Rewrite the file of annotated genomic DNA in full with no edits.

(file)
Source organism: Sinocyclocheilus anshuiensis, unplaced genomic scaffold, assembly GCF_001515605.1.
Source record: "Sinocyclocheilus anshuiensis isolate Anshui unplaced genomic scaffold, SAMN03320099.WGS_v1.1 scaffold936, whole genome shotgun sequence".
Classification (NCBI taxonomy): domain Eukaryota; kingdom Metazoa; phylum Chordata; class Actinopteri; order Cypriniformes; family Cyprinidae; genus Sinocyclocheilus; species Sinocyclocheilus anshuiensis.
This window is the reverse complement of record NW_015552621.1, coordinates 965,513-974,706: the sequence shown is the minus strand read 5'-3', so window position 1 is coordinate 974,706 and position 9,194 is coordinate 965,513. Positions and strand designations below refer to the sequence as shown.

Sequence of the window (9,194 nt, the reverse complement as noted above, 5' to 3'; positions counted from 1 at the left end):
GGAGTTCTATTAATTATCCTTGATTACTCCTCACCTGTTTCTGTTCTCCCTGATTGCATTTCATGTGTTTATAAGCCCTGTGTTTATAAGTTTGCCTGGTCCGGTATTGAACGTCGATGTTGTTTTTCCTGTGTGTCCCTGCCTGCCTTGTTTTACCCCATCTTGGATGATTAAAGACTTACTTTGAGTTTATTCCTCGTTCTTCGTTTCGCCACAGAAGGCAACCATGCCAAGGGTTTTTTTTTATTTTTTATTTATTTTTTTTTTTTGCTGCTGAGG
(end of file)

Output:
Source organism: Sinocyclocheilus anshuiensis, unplaced genomic scaffold, assembly GCF_001515605.1.
Source record: "Sinocyclocheilus anshuiensis isolate Anshui unplaced genomic scaffold, SAMN03320099.WGS_v1.1 scaffold936, whole genome shotgun sequence".
Classification (NCBI taxonomy): domain Eukaryota; kingdom Metazoa; phylum Chordata; class Actinopteri; order Cypriniformes; family Cyprinidae; genus Sinocyclocheilus; species Sinocyclocheilus anshuiensis.
This window is the reverse complement of record NW_015552621.1, coordinates 965,513-974,706: the sequence shown is the minus strand read 5'-3', so window position 1 is coordinate 974,706 and position 9,194 is coordinate 965,513. Positions and strand designations below refer to the sequence as shown.

Sequence of the window (9,194 nt, the reverse complement as noted above, 5' to 3'; positions counted from 1 at the left end):
GGAGTTCTATTAATTATCCTTGATTACTCCTCACCTGTTTCTGTTCTCCCTGATTGCATTTCATGTGTTTATAAGCCCTGTGTTTATAAGTTTGCCTGGTCCGGTATTGAACGTCGATGTTGTTTTTCCTGTGTGTCCCTGCCTGCCTTGTTTTACCCCATCTTGGATGATTAAAGACTTACTTTGAGTTTATTCCTCGTTCTTCGTTTCGCCACAGAAGGCAACCATGCCAAGGGTTTTTTTTTATTTTTTATTTATTTTTTTTTTTTGCTGCTGAGG